For that reason, some election security activists say that the only secure voting system is hand-marked paper ballots (with machines available for voters with disabilities, per federal law).
That’s the argument made by the Coalition for Good Governance, a non-partisan nonprofit organization advocating for election transparency and verifiability. Despite Georgia recently investing tens of millions of dollars in a new electronic voting system, a pending lawsuit by the coalition claims that it’s “inherently not secure enough for use in public elections.”
“They're wrong, they're hurting democracy, and they're still doing it, aiding Trump in the process.”
Some see this line of argument, and the activists behind it, as not just misguided but also downright dangerous.
“Trump used their arguments after they've claimed without evidence for years that the machines were hacked,” said David Becker, executive director and founder of the Center for Election Innovation and Research, a nonprofit that helps election officials secure their election technology. “They're wrong, they're hurting democracy, and they're still doing it, aiding Trump in the process.”
Over the last few years, questioning election security has slowly moved to the mainstream. “There have always been rumors in the election space,” said Michelle Shafer, a former senior executive in the election technology industry and now an elections consultant. She points to the 2006 conspiracy theory, now living a second life, that Venezuela secretly controls our elections. “But [the conspiracies] were more things that people laughed about. Like, it didn't reach the level of consciousness where everyday people on the street would have heard of any of these [voting machine] companies.”
The 2016 election created the perfect conditions for these fringe theories to metastasize into the ordinary. Defying historically inaccurate polling data, Trump won the Electoral College by 107,000 ballots but lost the popular vote by nearly 3 million.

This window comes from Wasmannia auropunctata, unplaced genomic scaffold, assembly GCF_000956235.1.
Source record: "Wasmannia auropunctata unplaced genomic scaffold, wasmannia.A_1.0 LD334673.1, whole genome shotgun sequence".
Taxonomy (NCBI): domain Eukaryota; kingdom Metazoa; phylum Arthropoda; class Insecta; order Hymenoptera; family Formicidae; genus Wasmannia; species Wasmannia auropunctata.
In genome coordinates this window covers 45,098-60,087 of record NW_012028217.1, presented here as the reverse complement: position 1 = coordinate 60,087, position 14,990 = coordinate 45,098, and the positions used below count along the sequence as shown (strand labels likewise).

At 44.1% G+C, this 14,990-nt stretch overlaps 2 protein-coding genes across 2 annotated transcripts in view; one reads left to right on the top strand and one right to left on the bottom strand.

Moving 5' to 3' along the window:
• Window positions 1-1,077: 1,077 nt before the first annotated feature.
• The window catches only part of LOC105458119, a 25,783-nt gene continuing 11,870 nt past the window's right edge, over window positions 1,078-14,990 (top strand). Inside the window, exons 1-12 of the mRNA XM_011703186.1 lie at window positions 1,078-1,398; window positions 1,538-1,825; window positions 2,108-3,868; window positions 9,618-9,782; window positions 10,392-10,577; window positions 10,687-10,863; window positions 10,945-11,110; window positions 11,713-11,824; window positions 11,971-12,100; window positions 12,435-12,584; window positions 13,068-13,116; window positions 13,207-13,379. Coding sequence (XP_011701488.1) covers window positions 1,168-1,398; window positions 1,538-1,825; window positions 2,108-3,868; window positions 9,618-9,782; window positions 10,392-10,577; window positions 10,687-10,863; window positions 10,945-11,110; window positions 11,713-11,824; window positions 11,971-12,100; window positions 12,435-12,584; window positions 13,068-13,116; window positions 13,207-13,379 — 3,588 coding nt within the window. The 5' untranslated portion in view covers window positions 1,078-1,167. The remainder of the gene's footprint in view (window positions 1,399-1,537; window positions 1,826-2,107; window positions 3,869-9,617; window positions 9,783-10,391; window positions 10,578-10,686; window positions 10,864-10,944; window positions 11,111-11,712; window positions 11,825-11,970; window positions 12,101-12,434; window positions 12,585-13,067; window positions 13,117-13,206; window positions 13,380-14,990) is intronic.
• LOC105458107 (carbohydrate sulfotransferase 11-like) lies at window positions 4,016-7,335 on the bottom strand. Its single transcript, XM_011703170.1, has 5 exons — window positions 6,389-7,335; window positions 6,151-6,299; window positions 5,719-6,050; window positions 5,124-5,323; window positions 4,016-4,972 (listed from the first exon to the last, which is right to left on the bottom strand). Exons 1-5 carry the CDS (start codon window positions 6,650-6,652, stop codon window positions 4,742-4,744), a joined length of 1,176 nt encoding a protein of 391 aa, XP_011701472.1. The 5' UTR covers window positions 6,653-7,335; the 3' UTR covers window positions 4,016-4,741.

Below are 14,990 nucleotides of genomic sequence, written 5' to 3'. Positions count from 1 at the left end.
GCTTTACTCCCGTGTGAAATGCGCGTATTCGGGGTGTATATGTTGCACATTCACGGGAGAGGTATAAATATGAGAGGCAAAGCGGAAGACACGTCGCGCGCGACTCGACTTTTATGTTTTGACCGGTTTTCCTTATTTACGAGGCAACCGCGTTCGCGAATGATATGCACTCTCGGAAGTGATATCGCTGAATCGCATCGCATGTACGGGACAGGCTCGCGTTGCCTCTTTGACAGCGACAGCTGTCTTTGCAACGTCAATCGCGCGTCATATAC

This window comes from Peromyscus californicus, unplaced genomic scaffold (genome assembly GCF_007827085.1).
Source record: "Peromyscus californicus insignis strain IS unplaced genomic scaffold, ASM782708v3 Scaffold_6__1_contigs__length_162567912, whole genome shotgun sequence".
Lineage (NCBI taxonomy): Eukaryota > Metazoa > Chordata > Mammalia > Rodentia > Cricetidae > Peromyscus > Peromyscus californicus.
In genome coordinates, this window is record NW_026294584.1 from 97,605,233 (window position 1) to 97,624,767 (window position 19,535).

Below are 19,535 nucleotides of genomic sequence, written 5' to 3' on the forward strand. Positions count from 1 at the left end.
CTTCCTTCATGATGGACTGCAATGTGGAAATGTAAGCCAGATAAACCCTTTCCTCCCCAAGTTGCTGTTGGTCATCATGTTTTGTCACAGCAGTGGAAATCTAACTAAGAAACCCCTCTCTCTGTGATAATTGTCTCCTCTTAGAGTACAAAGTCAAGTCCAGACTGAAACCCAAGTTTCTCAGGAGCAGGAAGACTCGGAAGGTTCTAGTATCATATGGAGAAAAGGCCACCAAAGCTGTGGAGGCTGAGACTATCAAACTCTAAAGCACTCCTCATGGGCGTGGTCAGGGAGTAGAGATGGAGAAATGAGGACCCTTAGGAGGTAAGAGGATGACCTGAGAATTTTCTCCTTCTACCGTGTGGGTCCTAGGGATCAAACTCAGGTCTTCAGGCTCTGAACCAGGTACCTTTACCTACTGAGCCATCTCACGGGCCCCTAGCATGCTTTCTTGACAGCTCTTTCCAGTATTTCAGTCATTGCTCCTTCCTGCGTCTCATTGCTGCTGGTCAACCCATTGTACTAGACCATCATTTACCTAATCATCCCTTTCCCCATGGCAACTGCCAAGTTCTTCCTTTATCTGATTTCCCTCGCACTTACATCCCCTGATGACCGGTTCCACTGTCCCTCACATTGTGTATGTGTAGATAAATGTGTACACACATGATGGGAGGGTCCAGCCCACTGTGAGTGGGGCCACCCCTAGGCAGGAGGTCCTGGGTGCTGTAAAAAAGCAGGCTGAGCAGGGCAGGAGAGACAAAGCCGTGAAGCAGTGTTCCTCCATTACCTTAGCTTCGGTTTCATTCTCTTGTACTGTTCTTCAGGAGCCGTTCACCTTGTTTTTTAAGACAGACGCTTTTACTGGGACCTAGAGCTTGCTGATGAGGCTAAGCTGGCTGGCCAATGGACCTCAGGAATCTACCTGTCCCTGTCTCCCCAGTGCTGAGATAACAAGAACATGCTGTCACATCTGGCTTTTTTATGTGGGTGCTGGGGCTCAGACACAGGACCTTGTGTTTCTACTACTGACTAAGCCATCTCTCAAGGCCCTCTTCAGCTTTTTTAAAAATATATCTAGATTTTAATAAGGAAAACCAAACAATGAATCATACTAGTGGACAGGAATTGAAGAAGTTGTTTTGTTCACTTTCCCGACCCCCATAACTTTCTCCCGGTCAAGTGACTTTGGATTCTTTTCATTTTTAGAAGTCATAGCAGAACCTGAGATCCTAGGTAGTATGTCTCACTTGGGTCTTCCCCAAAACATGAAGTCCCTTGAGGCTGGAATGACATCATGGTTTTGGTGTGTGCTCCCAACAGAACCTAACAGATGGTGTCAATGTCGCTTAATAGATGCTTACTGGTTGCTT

The left was horrified, and no one capitalized on it better than Green Party presidential candidate Jill Stein. In less than a month after Election Day, she raised $7.3 million from nearly 161,000 donors to initiate recounts in Wisconsin, Michigan, and Pennsylvania, where the campaign sued to examine the state’s voting machines.
In court, Stein’s expert witness, Alex Halderman, a professor of computer science at the University of Michigan, said that an audit of the machines was the only way to truly know if they’d been compromised. The manufacturers in the industry wouldn’t be of help. They’re “shockingly secretive,” Ben Adida, the executive director of VotingWorks, a nonprofit building its own voting machines, told VICE News recently. “You can’t get at their user manual,” he said. “You can’t try out their interface online. You can’t get your hands on these machines.”
The federal judge wasn’t convinced and denied Stein’s petition to inspect the machines. The same thing happened after the 2018 election in Georgia, in which roughly 80,000 votes “went missing” in the lieutenant governor’s race. The Coalition for Good Governance asked a judge to order a new election and require hand-marked paper ballots, which the court denied in an 8-0 ruling, writing that any attempt to overturn an election requires “evidence—not merely theories or conjecture.”
Claims that were unsuccessful in court have found a receptive audience at DEFCON.
Some argue that being asked to provide evidence before they’ve been given permission to examine the machines is an impossible dilemma. However, claims that were unsuccessful in court have found a receptive audience at DEFCON.
During a presentation in 2018, Halderman inserted his own code into a DRE during the same step of the pre-election process when election officials would upload the layout of the ballot.